Microsoft Becomes Open Book, Launches Patent Search

by , Mar 28, 2013, 4:43 PM
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Microsoft on Thursday launched a Web site enabling anyone to search through the thousands of patents the company owns. The move reflects a movement in the online advertising industry to become more "transparent" about everything companies do, from patents and ad targeting techniques to data collected from consumers across the Web.

By April 1, Microsoft said it will publish all the information anyone needs related to the company's patents through the tool called Patent Tracker. The site also lets you download the entire list of patents listing number, item, region, and more, as well as search for trademarks, copyright, IP Licensing, Licensing Terms, Terms of Use and Privacy.

"Transparency around patent ownership will help prevent gamesmanship by companies that seek to lie in wait and 'hold up' companies rather than enable a well-functioning secondary market," wrote Brad Smith, general counsel and executive vice president of legal and corporate affairs at Microsoft, in a blog post. "Transparency is a prerequisite to enforceability of patent licensing pledges, whether to standards bodies or to the world at large. Quite simply, without transparency it is impossible to determine if a company is in fact abiding by those commitments."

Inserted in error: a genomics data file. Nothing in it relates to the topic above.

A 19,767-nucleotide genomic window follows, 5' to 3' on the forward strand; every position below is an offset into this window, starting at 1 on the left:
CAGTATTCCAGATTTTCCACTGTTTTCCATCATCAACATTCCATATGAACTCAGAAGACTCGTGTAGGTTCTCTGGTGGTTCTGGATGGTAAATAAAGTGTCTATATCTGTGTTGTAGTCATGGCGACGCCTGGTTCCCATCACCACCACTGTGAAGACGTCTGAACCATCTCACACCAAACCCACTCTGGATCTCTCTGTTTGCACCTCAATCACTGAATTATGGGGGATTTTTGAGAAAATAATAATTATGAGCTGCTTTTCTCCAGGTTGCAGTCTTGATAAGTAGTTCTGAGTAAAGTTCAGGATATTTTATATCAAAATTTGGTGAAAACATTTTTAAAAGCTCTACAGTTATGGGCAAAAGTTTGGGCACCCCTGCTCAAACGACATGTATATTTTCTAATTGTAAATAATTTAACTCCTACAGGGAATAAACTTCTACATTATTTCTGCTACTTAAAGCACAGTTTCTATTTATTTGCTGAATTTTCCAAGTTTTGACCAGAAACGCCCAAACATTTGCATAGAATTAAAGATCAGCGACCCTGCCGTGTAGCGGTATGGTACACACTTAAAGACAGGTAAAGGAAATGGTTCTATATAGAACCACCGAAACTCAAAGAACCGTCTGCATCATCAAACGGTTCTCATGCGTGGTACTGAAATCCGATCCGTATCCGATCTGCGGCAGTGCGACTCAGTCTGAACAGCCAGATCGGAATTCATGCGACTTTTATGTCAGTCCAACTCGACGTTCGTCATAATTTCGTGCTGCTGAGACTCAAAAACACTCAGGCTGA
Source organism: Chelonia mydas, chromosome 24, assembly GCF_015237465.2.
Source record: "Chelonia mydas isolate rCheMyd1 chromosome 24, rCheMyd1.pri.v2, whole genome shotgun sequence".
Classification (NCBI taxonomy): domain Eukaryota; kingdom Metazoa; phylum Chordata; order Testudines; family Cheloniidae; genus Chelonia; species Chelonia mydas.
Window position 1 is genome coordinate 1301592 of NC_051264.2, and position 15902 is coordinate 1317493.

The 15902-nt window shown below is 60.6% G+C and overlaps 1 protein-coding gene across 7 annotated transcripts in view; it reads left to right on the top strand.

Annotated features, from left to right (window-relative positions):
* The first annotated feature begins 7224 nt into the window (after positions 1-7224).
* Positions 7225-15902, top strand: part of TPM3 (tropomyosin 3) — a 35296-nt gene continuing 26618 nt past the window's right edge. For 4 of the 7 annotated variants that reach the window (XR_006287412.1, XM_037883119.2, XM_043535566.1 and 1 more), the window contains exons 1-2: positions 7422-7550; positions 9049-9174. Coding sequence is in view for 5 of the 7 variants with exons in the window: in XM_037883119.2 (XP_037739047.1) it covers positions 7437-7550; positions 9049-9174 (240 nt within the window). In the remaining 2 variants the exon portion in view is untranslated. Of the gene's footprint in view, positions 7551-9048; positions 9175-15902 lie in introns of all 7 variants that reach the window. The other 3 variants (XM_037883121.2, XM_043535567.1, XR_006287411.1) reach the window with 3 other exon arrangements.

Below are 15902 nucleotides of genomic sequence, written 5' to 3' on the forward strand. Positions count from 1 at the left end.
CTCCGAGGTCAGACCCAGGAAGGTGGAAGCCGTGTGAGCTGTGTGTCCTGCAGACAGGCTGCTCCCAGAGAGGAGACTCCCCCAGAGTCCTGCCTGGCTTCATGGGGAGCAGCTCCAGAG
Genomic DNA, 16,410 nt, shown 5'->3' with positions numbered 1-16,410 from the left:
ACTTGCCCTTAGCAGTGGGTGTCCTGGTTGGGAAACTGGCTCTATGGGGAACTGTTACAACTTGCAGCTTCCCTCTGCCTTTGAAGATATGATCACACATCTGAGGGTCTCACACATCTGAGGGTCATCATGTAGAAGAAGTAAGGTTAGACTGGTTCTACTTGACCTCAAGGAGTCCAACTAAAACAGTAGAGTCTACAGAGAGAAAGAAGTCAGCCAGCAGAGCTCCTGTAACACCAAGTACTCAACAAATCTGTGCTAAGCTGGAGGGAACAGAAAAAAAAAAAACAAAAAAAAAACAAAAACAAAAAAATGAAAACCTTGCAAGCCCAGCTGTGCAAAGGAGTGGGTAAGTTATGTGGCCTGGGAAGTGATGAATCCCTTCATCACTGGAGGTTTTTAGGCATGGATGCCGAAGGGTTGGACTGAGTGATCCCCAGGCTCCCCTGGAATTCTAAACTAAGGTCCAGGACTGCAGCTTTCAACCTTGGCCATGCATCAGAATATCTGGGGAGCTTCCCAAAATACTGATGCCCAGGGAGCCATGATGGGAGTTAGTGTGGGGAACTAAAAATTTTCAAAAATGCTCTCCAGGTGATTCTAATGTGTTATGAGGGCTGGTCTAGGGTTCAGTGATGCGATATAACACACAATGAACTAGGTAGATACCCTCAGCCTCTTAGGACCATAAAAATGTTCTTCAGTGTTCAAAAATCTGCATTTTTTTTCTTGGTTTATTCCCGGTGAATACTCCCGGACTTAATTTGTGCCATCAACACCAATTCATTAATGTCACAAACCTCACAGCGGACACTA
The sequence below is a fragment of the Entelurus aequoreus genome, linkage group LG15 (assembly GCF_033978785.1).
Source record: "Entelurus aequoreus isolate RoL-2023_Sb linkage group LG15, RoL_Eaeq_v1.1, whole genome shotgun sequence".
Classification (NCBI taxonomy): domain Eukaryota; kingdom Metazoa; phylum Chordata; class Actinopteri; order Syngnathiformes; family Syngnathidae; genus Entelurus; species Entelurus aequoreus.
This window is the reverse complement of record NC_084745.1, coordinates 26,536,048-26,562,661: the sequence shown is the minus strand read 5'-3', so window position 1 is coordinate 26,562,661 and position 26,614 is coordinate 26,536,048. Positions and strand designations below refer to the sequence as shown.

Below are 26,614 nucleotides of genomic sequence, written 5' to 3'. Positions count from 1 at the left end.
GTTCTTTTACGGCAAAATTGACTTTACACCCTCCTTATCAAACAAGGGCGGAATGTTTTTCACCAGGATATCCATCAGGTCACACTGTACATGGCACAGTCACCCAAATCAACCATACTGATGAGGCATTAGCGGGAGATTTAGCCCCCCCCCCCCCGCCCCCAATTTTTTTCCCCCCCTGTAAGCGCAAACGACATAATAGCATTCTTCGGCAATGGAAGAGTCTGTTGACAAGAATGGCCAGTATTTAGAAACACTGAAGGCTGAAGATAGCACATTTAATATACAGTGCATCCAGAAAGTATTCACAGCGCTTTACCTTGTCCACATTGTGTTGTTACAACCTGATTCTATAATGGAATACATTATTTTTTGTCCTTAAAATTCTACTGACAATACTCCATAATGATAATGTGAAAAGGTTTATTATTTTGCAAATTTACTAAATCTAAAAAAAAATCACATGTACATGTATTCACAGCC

Aside from listing its own patents, Microsoft also lists those from companies with an ownership interest of greater than 50% in a company when the name appears on the patent, either through equity ownership or non-equity interests that provide a controlling voting right.

There's been an ongoing war between Microsoft and Google as it related to patents. The most recent involves the Xbox entertainment console and how communication gets established between the Xbox console and its accessories, such as the wireless technology.

Motorola Mobility filed the complaint to the International Trade Commission in 2010, when the mobile company learned Microsoft wanted royalties for smartphones running Google's Android operating system. A preliminary decision found Microsoft did not infringe on Motorola patents.

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